Tuesday, August 26, 2008

Going Negative

Now and again you'll hear people lamenting the nasty turn the race between McCain and Obama has taken lately. Of course, the only reason anybody thinks the race has taken a turn is because Obama has elected to go negative, attacking McCain over the latter's inability to recall exactly how many houses he owns; McCain's ads referring to Obama as merely a celebrity candidate were an example of the new era of positive politics I suppose. Now usually, I'm one of those people who expresses grumpy irritation with completely substance free politics, and I'm usually one of the first to call out other Democrats for silly, ineffective (and frequently hypocritcal) attacks. Of course the key word there is ineffective. The reason Obama's ads targeting McCain's gaffe are effective is because it paints a picture of McCain as a man who is wealthy enough to not be able to remember off the top of his head how many houses he owns, a figure that is usually around one or two for the vast majority of the rest of us. Does he live in them all? Of course not; most are investment properties. But do you or I know anybody who owns multiple investment properties, let alone so many they can't remember how many they have? No, and the attack works because McCain and his allies have consistently tried to portray Obama as the out-of-touch elitist; Obama's response turns the attack back around at McCain and forces him to deal with a weakness his own attack creates, his wealth. And both Paul Krugman and Frank Rich, liberal pundits who I believe actually know what they're talking about, think that more attacks like these are the way to go. Here's Krugman:

In an ideal world, politicians would be judged by their actions, not by their wealth or lack thereof. Franklin Delano Roosevelt was born to wealth, but that didn’t stop him from doing more for working Americans than any president before or since. Conversely, Joseph Biden’s hardscrabble life story, though inspiring, didn’t stop him from supporting the odious 2005 bankruptcy bill.

But in the world we actually live in, pro-corporate, inequality-increasing Republicans argue that you should vote for them because they’re regular guys you’d like to have a beer with, while Democrats who want to raise taxes on top earners, expand health care and raise the minimum wage are snooty elitists.

And in that world, stripping away the regular-guy facade — pointing out that everything Rush Limbaugh said about Mr. Kerry applies equally to Mr. McCain, that Mr. McCain lives in a material world few Americans can imagine — is only fair. Yes, Mr. Obama vacations in Hawaii — and Cindy McCain says that “In Arizona, the only way to get around the state is by small private plane.”

And here's Rich:

The argument against Obama’s “going negative” is that it undermines his message of “transcendent politics” and will make him look like an “angry black man.” But pacifistic politics is an oxymoron, and Obama is constitutionally incapable of coming off angrier than McCain. A few more fisticuffs from the former law professor (and many more from his running mate and other surrogates) can only help make him look less skinny (metaphorically if not literally). Obama should go after McCain’s supposedly biggest asset — experience — much as McCain went after Obama’s crowd-drawing celebrity.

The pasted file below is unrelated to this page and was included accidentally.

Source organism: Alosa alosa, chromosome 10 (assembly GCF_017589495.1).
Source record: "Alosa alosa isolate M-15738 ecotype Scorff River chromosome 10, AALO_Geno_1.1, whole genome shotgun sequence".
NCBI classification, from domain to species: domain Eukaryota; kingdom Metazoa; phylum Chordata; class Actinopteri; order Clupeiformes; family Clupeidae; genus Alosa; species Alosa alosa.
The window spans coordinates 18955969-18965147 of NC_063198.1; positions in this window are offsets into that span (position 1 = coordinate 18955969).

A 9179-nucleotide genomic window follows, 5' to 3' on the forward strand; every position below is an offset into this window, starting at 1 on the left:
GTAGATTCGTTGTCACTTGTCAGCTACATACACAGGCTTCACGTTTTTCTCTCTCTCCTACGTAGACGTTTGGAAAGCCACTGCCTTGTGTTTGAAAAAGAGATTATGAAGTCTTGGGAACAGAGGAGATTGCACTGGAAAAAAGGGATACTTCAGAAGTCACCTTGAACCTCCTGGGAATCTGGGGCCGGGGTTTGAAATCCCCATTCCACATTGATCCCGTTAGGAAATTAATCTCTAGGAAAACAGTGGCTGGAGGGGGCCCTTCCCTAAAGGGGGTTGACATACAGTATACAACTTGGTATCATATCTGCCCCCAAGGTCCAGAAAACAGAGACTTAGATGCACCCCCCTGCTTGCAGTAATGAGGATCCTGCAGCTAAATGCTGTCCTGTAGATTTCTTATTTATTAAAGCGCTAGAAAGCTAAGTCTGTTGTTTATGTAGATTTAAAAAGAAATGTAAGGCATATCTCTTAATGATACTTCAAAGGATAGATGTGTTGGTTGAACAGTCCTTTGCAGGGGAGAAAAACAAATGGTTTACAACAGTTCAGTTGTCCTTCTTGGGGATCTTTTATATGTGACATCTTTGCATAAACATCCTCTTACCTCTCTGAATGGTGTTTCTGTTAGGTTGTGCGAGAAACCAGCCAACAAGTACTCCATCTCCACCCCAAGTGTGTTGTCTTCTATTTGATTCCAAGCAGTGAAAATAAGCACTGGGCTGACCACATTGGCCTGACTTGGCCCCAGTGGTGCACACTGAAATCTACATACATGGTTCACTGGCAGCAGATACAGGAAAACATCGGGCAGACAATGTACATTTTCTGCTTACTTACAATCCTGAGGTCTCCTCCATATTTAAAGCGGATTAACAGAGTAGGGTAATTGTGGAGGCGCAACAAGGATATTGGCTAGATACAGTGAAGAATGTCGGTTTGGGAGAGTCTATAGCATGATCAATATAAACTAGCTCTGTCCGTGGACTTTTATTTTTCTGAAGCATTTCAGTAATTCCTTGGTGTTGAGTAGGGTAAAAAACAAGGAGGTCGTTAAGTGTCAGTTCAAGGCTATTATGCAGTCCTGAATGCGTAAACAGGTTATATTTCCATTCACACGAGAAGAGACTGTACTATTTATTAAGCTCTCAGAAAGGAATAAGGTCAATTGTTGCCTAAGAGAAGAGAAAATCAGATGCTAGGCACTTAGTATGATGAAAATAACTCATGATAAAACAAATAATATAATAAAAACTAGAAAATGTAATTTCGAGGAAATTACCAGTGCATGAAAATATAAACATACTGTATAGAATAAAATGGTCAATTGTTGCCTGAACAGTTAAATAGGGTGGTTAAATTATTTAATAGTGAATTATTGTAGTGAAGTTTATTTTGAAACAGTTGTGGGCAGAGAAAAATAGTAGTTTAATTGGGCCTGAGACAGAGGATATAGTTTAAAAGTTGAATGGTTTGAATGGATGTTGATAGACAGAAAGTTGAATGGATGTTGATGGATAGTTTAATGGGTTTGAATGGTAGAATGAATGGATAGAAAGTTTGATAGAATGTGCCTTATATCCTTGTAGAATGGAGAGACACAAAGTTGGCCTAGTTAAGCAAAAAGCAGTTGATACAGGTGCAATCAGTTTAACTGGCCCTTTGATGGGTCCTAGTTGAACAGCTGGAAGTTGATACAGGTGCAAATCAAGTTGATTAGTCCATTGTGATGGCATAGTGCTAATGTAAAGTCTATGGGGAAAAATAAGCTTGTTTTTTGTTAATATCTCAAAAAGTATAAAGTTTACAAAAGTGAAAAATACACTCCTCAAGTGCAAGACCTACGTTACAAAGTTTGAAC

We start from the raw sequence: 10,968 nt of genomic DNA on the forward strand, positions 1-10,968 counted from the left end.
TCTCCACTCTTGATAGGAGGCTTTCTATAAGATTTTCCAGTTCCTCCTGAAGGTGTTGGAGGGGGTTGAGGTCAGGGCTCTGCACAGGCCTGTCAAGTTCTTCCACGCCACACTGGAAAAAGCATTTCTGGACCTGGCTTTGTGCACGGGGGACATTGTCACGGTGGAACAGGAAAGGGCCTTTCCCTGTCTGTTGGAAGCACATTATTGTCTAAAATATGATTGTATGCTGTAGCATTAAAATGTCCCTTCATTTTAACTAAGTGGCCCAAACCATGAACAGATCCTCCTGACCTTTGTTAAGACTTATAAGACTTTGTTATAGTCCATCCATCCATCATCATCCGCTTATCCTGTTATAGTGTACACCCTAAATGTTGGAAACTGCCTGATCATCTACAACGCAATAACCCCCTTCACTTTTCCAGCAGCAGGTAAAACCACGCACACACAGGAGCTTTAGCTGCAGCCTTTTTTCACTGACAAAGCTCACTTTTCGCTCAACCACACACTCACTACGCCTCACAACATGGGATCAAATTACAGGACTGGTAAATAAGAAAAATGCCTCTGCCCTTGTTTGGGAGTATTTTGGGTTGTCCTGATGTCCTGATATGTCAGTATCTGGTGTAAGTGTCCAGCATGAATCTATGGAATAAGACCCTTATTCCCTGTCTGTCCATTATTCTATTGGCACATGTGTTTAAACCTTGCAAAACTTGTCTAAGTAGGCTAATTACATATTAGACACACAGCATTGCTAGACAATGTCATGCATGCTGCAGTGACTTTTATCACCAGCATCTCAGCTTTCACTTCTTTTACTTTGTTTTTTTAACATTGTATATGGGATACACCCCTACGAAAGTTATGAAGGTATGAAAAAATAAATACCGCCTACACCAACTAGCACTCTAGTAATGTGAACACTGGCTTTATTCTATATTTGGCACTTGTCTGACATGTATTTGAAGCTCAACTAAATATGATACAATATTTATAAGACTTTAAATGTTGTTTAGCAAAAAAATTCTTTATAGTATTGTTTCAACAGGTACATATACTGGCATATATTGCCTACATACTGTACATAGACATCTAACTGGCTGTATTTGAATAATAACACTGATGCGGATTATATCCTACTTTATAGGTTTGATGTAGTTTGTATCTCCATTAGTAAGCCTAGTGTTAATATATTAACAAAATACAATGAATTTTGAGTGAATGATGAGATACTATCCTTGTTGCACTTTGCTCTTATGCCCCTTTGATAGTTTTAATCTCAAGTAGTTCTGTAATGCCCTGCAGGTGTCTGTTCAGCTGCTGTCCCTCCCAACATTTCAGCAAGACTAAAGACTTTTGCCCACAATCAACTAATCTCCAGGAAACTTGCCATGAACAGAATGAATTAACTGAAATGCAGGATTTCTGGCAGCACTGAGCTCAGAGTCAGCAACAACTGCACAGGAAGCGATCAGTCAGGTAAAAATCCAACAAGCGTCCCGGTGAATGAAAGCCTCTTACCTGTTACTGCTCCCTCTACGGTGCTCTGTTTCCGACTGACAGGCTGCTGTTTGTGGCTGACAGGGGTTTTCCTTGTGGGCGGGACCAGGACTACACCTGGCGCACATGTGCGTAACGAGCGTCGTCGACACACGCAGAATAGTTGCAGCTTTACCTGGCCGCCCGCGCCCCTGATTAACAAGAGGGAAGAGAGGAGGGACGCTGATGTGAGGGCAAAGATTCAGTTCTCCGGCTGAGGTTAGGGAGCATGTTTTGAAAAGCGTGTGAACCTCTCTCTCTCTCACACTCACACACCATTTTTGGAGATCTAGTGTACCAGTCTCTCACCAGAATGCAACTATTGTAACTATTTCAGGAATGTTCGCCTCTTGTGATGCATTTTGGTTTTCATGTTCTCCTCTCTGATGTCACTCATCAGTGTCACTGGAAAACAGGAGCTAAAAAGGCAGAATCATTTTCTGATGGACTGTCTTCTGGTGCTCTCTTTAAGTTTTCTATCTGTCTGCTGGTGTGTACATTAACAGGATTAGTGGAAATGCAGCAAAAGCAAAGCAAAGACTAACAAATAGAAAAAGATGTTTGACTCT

It is, after all, not mere happenstance that so many conservative pundits — Rich Lowry, Peggy Noonan, Ramesh Ponnuru — have, to McCain’s irritation, proposed that he “patriotically” declare in advance that he will selflessly serve only a single term. Whatever their lofty stated reasons for promoting this stunt, their underlying message is clear: They recognize in their heart of hearts that the shelf life of McCain’s experience has already reached its expiration date.

Is a man who is just discovering the Internet qualified to lead a restoration of America’s economic and educational infrastructures? Is the leader of a virtually all-white political party America’s best salesman and moral avatar in the age of globalization? Does a bellicose Vietnam veteran who rushed to hitch his star to the self-immolating overreaches of Ahmad Chalabi, Pervez Musharraf and Mikheil Saakashvili have the judgment to keep America safe?

Now, "going negative" doesn't simply mean throwing in an ad whatever attack you can dredge up. Because McCain's base is chock full of people who are deathly afraid of angry black men and Muslims, McCain's surrogates can references Obama's secret Muslim boyhood or Wright or Ayers or Rezko, et al, and those attacks will work to some degree. Obama, on the other hand, is not free to insinuate that McCain was brainwashed as a POW (like Bush's surrogates did against him in 2000) because most voters likely to vote for Obama will not respond to these attacks, and many of them will be turned off by them. But those who think that negative campaigning of any kind turns off voters (I'm lookin' at you David Brooks) are just being silly. Negative attacks aimed squarely at McCain's weaknesses, such as his wealth, or his disconnect from the average voter, or his "robust" military policy, or his connections to various crooks and felons, are effective because they inform the average voter about McCain. The attacks may be exaggerated or somewhat disingenuous, but this is politics after all it's hardly unfair when McCain's surrogates lambast Obama as a Muslim/Black nationalist/elitist. Anyway the lesson is, going negative works, and I hope to see plenty more of it between now and November.

No comments: